Jethro enters the scene at the next stage of Moses' life.  He was an unknown shepherd who had no idea that the young fugitive who would become his son in law would need an in depth knowledge of the desert and its ways.  This mentor would prepare Moses to lead an entire nation for forty years through that very region. But his influence did not end there. He appeared once again when Moses was totally overwhelmed with the emotional load of governing over a million people in less than optimum conditions.  Jethro's advice and counsel were received and implemented because Moses knew that their source was reliable and worthy of his confidence. Talk about the impact of “The Long Game”- Jethro impacted Moses' life for at least eighty years!

The influence of his older brother, Aaron, must also be mentioned.  History shows that he was certainly not the perfect mentor, but he became Moses' mouthpiece and allowed Moses' (God's) message to be communicated clearly to Pharaoh and his court.  Aaron served as a peer mentor and confidant for Moses and allowed him to accomplish what he might never have achieved on his own.

The adoption by Pharaoh's daughter, the upbringing in Pharaoh's court, the murder of the Egyptian slave master, the flight into the desert, the forty years as a shepherd were all events that, taken in isolation, might not have made sense.  But taken together under the guiding hand of skilled mentors shaped Moses into the man God used as much as any other in Israel's history to change their destiny. All of these events were a part of God's “Long Game” and with the assistance of wise mentors were not wasted or lost.  Mentoring is always a long game both for the mentor and the mentoring partner. The results are almost never immediate but are the outcome of a God-ordained process where God places one individual in the path of another to mentor or be mentored in order to fulfill His purposes in that individual's life and in the lives of those who come into their sphere of influence.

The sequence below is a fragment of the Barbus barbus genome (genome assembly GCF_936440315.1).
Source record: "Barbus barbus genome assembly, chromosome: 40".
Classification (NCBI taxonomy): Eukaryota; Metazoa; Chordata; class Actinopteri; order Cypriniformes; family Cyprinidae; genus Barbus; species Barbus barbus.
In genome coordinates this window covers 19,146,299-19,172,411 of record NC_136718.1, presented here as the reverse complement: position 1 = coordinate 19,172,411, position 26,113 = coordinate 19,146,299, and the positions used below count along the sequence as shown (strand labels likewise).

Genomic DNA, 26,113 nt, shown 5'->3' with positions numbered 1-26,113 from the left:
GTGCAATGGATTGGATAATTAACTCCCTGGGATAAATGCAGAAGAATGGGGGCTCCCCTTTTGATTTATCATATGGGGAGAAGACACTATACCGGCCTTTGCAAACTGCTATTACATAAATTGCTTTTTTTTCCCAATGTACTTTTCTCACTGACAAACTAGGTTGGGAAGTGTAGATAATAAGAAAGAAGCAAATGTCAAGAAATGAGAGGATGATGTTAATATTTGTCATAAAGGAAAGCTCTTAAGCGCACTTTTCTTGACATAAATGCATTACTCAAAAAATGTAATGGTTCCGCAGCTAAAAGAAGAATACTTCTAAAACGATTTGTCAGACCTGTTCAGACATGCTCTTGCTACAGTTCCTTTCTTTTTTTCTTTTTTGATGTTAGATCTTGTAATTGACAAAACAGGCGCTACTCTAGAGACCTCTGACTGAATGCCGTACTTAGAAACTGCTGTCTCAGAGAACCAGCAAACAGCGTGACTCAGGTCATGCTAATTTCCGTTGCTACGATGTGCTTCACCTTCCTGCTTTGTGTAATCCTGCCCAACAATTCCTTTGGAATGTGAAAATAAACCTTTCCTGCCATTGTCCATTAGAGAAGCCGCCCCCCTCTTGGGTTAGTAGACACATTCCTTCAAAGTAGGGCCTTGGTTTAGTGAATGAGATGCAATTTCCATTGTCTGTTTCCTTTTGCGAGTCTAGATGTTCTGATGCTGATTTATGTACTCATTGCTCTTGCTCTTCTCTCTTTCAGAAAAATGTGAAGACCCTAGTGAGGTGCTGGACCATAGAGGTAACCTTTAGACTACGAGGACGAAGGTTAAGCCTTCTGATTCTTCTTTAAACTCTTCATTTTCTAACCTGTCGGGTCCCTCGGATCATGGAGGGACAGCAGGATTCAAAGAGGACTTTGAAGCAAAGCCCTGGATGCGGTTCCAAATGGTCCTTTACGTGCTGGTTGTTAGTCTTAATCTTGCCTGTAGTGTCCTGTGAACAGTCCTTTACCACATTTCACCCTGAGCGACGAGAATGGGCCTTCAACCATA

The prayer on the heart of each of us who follow God should be that we stay open to those who cross our paths (as the daughter of Pharaoh and Jethro did) and that we be ready and available to mentor when those opportunities present themselves.  In addition to being available to mentor, we must avail ourselves to being mentored (as Moses was in the desert with Jethro). Scripture shows us that God seems ready to provide someone (a mentor) to help us interpret and to seize upon the circumstances of our lives for the advancement of the kingdom and for our own personal development.  We must ask ourselves if we will be aware and available when those opportunities present themselves. The outcome of God's “Long Game” in our lives and the lives of others may depend on it.

Meryl Spadaro